Oh, those royals. They are always in the news. From wedding bliss to adorable Charlotte pics they somehow beguile us. At least they beguile me.
Maybe my interest, bordering on fascination, with the royals stems from my Bardinator status, that compelling need to embrace the world of Shakespeare. Part of Shakespeare’s world is Queen Elizabeth I. Without Good Queen Bess’s nod of approval to Shakespeare’s acting troupe, the world might not have been influenced by his wordsmithing.
Becoming smitten with QEI wasn’t difficult-wow, whatta monarch. Patron of the arts, survivor of parental malpractice, as well as sibling rivalry to a dangerous maximum, she led troops against the Spanish Armada, turned down marriage for the good of her country, and ruled the most powerful country at a time when women were considered property. And yes, I have watched the adaptations of her life. My pick is Helen Mirren.
I also pick Helen for her portrayal of the current Elizabeth. It’s always been risky to present suppositions of living persons, especially ones as iconic as Britain’s current monarch: Elizabeth II. Yet, Mirren’s portrayal provided sensitivity and respect which is credit to her abilities as an actress.
This is why it was with difficulty I finally succumbed to watching The Crown. First of all, Buckingham palace isn’t known for leaking royal tidbits, so I sensed there would be much embellishment about presenting the private moments of Elizabeth as she began her long and unexpected reign.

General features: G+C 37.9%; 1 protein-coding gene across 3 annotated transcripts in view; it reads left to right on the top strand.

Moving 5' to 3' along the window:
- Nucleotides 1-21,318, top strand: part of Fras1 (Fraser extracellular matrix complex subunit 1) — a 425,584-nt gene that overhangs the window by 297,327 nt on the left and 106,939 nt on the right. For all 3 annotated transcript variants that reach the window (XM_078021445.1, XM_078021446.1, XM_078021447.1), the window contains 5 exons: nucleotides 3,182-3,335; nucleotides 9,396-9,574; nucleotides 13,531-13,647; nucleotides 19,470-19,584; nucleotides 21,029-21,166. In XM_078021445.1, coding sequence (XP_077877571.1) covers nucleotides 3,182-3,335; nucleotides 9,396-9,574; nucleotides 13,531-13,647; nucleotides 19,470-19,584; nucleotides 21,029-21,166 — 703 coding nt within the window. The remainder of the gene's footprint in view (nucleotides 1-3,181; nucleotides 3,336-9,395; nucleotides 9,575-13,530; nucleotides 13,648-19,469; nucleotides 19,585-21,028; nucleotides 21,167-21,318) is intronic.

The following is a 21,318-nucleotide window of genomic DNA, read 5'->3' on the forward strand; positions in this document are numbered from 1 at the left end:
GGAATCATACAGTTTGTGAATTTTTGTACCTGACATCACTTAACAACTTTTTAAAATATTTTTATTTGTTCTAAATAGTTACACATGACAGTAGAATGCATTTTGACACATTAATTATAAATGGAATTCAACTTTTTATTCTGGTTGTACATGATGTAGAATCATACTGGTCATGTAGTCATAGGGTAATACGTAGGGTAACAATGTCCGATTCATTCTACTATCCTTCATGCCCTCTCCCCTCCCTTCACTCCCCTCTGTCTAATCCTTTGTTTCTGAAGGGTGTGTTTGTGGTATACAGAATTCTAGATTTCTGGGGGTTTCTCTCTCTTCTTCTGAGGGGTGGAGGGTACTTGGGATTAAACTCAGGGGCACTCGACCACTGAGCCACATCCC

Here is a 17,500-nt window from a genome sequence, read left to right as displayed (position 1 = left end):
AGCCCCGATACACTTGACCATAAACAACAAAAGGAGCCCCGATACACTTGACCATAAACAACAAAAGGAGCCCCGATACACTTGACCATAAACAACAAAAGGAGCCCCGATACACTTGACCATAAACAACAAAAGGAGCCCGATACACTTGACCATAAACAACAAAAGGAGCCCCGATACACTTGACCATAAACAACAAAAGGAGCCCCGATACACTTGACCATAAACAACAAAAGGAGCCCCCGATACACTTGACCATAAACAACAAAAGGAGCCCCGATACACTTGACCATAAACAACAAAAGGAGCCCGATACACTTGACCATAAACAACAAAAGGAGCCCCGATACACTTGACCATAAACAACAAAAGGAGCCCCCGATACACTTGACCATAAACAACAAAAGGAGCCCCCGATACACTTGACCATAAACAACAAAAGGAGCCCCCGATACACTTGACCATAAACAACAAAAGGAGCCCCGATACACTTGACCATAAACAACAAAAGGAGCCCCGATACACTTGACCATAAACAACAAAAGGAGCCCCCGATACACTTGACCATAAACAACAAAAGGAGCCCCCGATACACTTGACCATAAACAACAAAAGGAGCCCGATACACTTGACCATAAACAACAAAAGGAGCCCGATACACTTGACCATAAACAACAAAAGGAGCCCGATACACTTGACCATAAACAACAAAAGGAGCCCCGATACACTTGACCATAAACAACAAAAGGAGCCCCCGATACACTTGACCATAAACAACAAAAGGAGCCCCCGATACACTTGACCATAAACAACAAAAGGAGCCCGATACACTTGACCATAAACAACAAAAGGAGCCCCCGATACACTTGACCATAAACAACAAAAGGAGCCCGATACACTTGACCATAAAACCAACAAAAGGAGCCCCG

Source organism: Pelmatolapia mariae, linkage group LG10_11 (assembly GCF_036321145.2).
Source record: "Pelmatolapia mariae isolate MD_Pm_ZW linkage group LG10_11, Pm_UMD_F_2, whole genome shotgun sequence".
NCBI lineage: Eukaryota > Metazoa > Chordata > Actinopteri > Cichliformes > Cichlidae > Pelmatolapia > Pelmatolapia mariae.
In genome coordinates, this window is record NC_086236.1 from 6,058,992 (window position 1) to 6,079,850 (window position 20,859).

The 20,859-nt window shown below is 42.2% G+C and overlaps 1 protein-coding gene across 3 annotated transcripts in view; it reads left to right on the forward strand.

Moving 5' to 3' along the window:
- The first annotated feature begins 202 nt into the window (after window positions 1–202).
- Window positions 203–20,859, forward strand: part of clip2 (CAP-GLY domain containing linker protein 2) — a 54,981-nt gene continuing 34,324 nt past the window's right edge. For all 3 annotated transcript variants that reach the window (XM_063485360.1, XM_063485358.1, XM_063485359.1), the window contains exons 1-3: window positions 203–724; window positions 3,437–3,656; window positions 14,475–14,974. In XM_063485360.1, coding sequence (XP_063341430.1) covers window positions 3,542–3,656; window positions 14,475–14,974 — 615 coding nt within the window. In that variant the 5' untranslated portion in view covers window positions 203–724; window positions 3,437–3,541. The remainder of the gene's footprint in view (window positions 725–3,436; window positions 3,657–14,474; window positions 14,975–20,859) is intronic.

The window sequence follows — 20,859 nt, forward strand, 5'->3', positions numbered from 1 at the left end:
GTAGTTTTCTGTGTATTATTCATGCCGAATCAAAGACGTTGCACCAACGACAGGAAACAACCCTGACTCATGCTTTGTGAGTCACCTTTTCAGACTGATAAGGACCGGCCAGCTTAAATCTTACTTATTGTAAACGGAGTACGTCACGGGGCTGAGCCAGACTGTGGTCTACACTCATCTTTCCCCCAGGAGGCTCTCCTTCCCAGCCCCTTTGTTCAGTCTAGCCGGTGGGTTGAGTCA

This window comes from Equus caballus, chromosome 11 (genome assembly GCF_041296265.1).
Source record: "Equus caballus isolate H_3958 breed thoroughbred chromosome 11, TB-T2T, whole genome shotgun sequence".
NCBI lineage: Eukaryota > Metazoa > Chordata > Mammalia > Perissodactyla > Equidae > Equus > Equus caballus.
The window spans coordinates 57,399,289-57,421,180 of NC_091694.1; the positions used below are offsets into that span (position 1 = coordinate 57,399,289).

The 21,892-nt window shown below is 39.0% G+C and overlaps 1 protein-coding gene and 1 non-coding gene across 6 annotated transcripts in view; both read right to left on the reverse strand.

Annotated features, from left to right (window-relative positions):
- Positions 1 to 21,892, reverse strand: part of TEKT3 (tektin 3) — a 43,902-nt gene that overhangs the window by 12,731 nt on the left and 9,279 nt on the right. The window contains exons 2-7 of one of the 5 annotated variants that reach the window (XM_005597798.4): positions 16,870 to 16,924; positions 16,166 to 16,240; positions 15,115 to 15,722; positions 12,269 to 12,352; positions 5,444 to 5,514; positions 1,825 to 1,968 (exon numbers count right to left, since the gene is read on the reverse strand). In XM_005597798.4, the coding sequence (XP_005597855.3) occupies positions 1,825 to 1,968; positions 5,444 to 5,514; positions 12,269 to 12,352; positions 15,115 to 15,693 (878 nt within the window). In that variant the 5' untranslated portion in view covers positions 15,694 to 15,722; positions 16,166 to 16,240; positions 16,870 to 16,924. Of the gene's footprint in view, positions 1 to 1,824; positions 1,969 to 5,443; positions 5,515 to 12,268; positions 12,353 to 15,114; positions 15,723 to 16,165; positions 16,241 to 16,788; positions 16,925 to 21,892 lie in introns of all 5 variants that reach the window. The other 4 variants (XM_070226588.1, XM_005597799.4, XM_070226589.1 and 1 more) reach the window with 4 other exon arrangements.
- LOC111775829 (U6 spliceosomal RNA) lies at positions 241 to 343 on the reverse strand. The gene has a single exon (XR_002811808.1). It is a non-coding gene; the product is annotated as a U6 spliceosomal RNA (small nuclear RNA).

My verdict? Stunning production. Five stars for the lavish attention to details to create impressive time period background. Four stars for acting in totality. Matt Smith stepping from Doctor Who into Prince Philip barely toned down his man-child persona and comes across as a sulking bad boy. Claire Foy, an unknown to me, interprets her role as the young queen being perpetually surprised, or that’s what her subdued reaction to the antics of husband, sister, and world events registers as: a demure deer caught in the headlights. Then again, she doesn’t have much to go on. It must be awkward to represent someone so well-known but so unknowable.
In rating the storyline, the first season drops down to a two out of five stars. So much drama. Too much in the way of soap opera hysterics. Clandestine love affairs, political intrigue, marriage trauma–it became mundane watching the script try to spice up gathered intel on the Windsors. I felt like I was watching a lavish gossip magazine story: all glitter, without substance.
As much as there is not like about season one, I am queuing for my turn for the library’s copy of season two. I am still wondering why. Then again, there is something about those royals.
Are any of you royal watchers?